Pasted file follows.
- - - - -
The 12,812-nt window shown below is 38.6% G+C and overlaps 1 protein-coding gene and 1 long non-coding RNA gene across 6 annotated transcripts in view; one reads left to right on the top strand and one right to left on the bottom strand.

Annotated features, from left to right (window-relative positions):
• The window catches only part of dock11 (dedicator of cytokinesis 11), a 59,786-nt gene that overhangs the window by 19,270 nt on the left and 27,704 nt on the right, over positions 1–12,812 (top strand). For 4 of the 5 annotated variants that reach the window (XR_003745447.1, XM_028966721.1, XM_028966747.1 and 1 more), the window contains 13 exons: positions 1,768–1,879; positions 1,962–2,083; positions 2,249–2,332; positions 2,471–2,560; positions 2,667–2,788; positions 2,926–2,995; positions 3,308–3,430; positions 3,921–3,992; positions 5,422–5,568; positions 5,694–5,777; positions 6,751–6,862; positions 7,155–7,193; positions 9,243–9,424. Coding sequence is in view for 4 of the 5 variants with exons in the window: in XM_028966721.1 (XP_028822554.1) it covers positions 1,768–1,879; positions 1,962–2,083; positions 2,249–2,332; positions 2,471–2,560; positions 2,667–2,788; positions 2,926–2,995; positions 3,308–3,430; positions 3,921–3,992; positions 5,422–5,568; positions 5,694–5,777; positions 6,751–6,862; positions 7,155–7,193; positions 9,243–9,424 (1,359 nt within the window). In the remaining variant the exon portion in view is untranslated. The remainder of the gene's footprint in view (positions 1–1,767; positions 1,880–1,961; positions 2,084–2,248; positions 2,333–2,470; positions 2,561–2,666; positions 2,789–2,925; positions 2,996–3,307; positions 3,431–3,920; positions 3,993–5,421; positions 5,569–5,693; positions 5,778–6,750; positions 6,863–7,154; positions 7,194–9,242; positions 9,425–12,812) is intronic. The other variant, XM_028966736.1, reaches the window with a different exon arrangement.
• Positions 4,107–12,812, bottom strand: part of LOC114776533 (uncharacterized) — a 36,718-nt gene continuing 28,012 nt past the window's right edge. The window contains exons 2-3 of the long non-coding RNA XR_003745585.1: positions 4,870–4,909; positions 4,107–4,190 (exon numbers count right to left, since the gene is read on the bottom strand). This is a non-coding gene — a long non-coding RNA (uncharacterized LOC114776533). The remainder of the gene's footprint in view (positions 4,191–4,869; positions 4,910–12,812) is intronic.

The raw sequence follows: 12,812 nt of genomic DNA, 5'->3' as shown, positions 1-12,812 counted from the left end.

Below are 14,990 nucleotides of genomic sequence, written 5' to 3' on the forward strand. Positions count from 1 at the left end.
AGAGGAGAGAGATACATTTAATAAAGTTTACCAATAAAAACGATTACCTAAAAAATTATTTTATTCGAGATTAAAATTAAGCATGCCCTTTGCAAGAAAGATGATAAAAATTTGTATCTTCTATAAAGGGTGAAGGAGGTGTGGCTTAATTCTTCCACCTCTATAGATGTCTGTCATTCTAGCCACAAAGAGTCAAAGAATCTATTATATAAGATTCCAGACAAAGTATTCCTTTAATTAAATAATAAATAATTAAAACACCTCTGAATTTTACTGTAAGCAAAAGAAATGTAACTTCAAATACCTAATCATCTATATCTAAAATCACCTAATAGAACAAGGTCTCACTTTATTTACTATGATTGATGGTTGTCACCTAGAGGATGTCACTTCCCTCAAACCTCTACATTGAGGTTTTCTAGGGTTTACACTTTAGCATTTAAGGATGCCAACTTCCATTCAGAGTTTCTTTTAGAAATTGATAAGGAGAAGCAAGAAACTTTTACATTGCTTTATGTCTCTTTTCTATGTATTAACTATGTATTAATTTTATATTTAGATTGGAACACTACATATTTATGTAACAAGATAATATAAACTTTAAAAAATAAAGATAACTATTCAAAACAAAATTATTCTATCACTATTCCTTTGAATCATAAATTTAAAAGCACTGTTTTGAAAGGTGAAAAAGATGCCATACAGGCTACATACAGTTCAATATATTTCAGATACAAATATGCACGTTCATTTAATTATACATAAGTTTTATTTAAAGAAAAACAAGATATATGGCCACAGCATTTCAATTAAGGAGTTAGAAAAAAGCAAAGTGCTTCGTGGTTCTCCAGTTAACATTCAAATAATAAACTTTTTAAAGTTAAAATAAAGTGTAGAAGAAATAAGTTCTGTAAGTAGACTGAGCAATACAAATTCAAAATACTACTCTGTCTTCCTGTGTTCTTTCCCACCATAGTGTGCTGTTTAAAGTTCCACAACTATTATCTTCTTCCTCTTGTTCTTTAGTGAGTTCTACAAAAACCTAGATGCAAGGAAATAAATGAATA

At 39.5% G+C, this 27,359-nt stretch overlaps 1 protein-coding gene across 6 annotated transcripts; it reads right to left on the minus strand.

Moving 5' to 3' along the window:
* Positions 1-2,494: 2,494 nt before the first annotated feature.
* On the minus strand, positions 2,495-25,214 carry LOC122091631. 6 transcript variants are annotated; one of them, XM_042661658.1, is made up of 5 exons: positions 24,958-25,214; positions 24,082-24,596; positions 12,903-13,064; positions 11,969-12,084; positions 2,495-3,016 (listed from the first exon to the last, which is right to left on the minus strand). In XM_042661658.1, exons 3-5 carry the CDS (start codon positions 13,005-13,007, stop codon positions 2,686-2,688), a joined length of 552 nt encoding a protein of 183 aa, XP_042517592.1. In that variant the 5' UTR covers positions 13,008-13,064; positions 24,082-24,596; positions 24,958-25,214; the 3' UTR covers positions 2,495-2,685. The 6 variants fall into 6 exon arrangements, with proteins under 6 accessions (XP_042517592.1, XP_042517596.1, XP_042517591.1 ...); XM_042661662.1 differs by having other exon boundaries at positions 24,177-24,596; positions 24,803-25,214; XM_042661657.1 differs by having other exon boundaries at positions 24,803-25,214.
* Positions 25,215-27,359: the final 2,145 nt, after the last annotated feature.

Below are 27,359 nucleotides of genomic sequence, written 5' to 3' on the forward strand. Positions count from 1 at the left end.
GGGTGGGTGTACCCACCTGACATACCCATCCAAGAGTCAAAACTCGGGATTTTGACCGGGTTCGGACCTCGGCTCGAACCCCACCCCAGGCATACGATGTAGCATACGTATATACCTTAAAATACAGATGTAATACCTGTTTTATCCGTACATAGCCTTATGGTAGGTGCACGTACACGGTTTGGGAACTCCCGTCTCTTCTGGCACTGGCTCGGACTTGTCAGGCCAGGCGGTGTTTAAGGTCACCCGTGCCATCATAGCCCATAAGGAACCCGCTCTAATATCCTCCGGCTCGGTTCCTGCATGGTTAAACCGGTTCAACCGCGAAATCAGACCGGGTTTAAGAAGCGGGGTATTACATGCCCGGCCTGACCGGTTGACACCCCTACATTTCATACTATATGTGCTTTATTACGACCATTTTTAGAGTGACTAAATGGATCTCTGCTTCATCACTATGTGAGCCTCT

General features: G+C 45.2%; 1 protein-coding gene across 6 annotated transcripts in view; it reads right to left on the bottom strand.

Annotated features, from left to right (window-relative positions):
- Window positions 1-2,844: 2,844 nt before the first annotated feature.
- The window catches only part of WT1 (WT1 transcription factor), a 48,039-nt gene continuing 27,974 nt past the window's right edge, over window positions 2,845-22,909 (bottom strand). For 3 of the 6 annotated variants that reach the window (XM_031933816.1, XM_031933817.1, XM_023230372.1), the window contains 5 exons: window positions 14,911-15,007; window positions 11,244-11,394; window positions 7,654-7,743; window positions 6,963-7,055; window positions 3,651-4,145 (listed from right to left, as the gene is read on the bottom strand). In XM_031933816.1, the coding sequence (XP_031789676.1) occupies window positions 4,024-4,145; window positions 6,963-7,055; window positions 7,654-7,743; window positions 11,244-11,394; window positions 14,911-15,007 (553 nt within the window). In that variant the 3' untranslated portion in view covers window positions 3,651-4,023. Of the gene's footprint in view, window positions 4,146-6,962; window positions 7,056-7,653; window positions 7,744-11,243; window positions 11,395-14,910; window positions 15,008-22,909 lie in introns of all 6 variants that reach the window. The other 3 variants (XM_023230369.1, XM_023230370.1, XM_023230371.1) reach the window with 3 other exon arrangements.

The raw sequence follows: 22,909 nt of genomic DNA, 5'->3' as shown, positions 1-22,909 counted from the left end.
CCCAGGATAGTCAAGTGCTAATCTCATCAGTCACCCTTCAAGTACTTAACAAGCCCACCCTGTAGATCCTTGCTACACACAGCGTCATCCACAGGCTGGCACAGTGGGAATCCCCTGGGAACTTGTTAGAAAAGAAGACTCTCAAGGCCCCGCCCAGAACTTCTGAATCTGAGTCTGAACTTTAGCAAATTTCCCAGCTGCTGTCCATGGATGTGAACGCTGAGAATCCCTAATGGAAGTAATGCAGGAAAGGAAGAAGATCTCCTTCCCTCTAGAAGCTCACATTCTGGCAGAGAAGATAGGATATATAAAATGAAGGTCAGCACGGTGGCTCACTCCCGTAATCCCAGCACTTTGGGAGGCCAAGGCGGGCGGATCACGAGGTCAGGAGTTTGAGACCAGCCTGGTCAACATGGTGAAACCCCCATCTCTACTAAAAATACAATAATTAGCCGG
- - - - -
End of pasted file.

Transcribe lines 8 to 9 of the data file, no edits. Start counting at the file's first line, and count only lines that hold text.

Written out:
At 39.5% G+C, this 27,359-nt stretch overlaps 1 protein-coding gene across 6 annotated transcripts; it reads right to left on the minus strand.

Moving 5' to 3' along the window: